And something similar he describes as happening when Samuel made Saul King of Israel.

"As if the only business of a king had been to lead out their armies and fight in their defence; and, accordingly, at his inauguration, pouring a vial of oil upon him, declares to Saul that “the Lord had anointed him to be captain over his inheritance” (ch. 10. 1)."

A captain leads by the trust of his army and is there because he is the most excellent and accomplished strategist and warrior the commonwealth can find. John Locke makes the case that Saul won his position because he won the trust of both Israel and God, but he notes that these two trusts are synonymous.

"And therefore those who, after Saul being solemnly chosen and saluted king by the tribes at Mispah, were unwilling to have him their king, make no other objection but this, “How shall this man save us?” (ch. 10. 27), as if they should have said: “This man is unfit to be our king, not having skill and conduct enough in war to be able to defend us.” And when God resolved to transfer the government to David, it is in these words: “But now thy kingdom shall not continue: the Lord hath sought Him a man after His own heart, and the Lord hath commanded him to be captain over His people” (ch. 13. 14.)."

So a King, or executive has the duty to 'save' the people he is entrusted to lead. And trust is necessary for all other offices. And in the Republican scheme of government the ultimate trust resides with the legislature and then with the people:

149. "Though in a constituted commonwealth standing upon its own basis and acting according to its own nature—that is, acting for the preservation of the community, there can be but one supreme power, which is the legislative, to which all the rest are and must be subordinate, yet the legislative being only a fiduciary power to act for certain ends, there remains still in the people a supreme power to remove or alter the legislative, when they find the legislative act contrary to the trust reposed in them. For all power given with trust for the attaining an end being limited by that end, whenever that end is manifestly neglected or opposed, the trust must necessarily be forfeited, and the power devolve into the hands of those that gave it, who may place it anew where they shall think best for their safety and security...."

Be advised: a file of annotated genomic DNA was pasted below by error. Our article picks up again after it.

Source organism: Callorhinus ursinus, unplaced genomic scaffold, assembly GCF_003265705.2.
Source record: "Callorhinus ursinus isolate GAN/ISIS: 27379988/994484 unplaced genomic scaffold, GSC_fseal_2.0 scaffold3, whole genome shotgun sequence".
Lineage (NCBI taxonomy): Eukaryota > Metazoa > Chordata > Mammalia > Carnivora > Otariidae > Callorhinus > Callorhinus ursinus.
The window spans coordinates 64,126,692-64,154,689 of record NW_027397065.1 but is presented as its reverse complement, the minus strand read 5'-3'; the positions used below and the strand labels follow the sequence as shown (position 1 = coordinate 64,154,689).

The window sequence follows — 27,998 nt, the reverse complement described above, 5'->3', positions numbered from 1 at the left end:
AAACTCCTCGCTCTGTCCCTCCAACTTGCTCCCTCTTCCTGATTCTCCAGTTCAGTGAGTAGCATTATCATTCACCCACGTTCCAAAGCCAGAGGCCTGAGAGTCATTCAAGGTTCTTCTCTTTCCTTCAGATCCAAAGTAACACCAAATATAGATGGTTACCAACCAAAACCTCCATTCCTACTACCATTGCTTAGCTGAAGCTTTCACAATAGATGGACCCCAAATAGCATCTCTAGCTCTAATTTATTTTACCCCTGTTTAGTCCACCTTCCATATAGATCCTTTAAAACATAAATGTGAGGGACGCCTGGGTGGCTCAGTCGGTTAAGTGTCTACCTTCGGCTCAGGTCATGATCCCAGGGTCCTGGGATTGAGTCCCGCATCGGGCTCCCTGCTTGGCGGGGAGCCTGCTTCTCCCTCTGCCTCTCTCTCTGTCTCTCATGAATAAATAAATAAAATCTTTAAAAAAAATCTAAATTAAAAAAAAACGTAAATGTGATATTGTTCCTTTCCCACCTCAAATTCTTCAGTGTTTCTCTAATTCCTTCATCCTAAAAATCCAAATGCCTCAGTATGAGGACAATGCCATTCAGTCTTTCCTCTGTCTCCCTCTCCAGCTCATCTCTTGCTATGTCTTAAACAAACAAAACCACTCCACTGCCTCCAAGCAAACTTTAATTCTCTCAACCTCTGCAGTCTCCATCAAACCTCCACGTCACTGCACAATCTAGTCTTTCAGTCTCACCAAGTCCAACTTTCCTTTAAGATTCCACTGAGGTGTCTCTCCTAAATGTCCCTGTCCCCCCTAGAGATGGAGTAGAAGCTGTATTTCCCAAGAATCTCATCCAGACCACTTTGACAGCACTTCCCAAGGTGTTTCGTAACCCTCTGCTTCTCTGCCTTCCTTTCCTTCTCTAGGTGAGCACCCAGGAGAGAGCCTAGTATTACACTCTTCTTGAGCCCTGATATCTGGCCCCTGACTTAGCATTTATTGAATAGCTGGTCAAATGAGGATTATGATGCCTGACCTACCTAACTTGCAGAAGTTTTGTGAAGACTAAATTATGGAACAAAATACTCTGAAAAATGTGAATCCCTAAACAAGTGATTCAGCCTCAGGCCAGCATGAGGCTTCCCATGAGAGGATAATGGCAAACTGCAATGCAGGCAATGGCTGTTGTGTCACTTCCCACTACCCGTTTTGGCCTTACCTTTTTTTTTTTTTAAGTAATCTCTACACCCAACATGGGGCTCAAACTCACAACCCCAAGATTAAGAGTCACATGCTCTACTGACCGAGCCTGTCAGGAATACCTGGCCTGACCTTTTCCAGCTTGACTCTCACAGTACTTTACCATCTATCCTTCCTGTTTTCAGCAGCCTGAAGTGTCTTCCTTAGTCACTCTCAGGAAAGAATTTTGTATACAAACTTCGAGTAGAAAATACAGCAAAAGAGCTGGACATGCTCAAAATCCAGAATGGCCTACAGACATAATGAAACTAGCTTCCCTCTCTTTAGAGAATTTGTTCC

In a commonwealth the people have the right to cashier or remove any of their officers when they violate their trust. And John locke, in saying these things was stating revolutionary things. Things that the Whig party he helped establish would later try to distance itself from. John locke however, refutes people like Edmund Burke who denied that people should even have the right to cashier misbehaving officers. But I'll get to that later.

The concept of Commonwealth, when coupled with concepts like trust, rule of law and the right of the people to remove officers, are revolutionary concepts and concepts that should be the basis of creating communities that function well. The concept of Commonwealth, by establishing these principles stands as an antidote to even the potential for tyranny, of "Private Separate Advantage", in a government where the governors and officers, rich and powerful, see themselves as entitled to violate the trust the people put in them.